Lesson 22: Body Acceptance for Kids
I came across this on Facebook when a friend posted it and thought it was kind of funny, very true and also motivational and thought I’d share:
I recently read that many girls start dieting when they are 8 years old. This pissed me off for two reasons … one, because 8-year-olds should not be thinking about their figures, and two, that skinny 8-year-olds are probably judging me at the pool. Both of these are unsettling, and as parents, we need to put a stop to it. I get judged enough from grown-ups, thankyouverymuch.
When I was 12, every girl in my class wanted to have boobs big enough that they could hold a pencil under them. I suggested just storing your pencil behind your ear, because otherwise it would be very awkward to get to it during math, but then they explained that it was just a way to measure if your boobs were big enough. Big enough for who? I have no idea, and I’m pretty sure none of the other girls did either. Nonetheless, we all became obsessed with the pencil measurement. A few decades later and I can now carry a hammer and two small birds under a single breast. And guess what? No one cares. Except for me, that is, because I now have to carry around these enormous knockers. Do you have any idea how nice it would be to just take these boobs off for a night or two? Big boobs are like giant purses you can never put down. No one tells you this when you’re 12.
But here’s something I will tell you … there is a pattern to body acceptance that comes with age. It’s over-generalized and I just made it up, but that doesn’t make it less true. Here it is:
- What babies think about their bodies: I have a body?
- What toddlers think about their bodies: Why can’t I get this to work?What little boys think about their bodies: I can pee standing up. I am obsessed with my penis.
- What little girls think about their bodies: I am beautiful. When do I get my wings?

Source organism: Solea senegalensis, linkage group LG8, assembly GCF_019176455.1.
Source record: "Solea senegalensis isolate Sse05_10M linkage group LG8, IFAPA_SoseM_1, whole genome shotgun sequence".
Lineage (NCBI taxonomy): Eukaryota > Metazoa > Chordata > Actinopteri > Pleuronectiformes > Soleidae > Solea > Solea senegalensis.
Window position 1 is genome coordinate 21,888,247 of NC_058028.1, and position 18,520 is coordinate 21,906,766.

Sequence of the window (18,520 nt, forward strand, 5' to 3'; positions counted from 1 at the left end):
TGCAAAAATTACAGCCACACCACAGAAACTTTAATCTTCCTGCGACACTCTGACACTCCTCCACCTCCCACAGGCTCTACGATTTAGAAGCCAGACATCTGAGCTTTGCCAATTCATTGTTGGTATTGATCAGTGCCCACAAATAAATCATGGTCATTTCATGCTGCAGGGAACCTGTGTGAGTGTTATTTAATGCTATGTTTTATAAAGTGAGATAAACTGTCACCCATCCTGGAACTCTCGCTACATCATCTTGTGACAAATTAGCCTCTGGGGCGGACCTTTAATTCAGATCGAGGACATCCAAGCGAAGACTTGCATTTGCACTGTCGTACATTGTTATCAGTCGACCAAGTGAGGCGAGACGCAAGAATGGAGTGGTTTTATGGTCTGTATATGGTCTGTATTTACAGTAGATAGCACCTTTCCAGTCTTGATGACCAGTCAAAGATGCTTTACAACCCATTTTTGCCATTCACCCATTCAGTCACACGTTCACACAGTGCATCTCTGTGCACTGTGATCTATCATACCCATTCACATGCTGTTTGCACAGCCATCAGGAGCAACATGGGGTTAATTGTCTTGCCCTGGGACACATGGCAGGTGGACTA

- What pre-teen boys think about their bodies: What the fuck is happening?
- What pre-teen girls think about their bodies: This is going to happen EVERY MONTH?
- What teen boys think about their bodies: I can pee standing up. I am obsessed with my penis.
- What teen girls think about their bodies: I am hideous and I wish I looked like that girl.
- What men think about their bodies: I can pee standing up. I am obsessed with my penis.
- What women think about their bodies: I am hideous and I wish I looked like I did when I was a teenager.
- What old men think about their bodies: What the hell happened to my penis?
- What old women think about their bodies: Fuck you. I’m awesome.
But here’s the deal … whether you’re a girl or a boy, you’re probably going to be overly-sensitive about your appearance at some point. You will obsess over whatever it is that you think is so obvious to everyone else, except that mostly no one else will never notice because they’re too busy obsessing about whatever flaw they think they have.
Sometimes people will make fun of you. This is not because you deserve to be made fun of. It’s because some people are assholes. When I was in junior high, kids called me “Fievel Mousekewitz” because I had this wonky ear that stuck out, but now I love my wonky ear. It makes me special. Plus, if I’m ever mauled by bears, it will help my family identify my body.
Bottom line? If you could see how beautiful you truly are, you would be amazed. Wear yourself — flaws and all — with pride, because you are stunning. And if anyone says any different, it’s probably just because they’re ugly.
About the author Jenny Lawson is an award-winning columnist, blogger, and satirist who is just as baffled by her popularity as you are. Her personal blog, TheBloggess.com, will probably offend you. Jenny’s first book, Let’s Pretend This Never Happened: A Mostly True Memoir, will be published in 2012.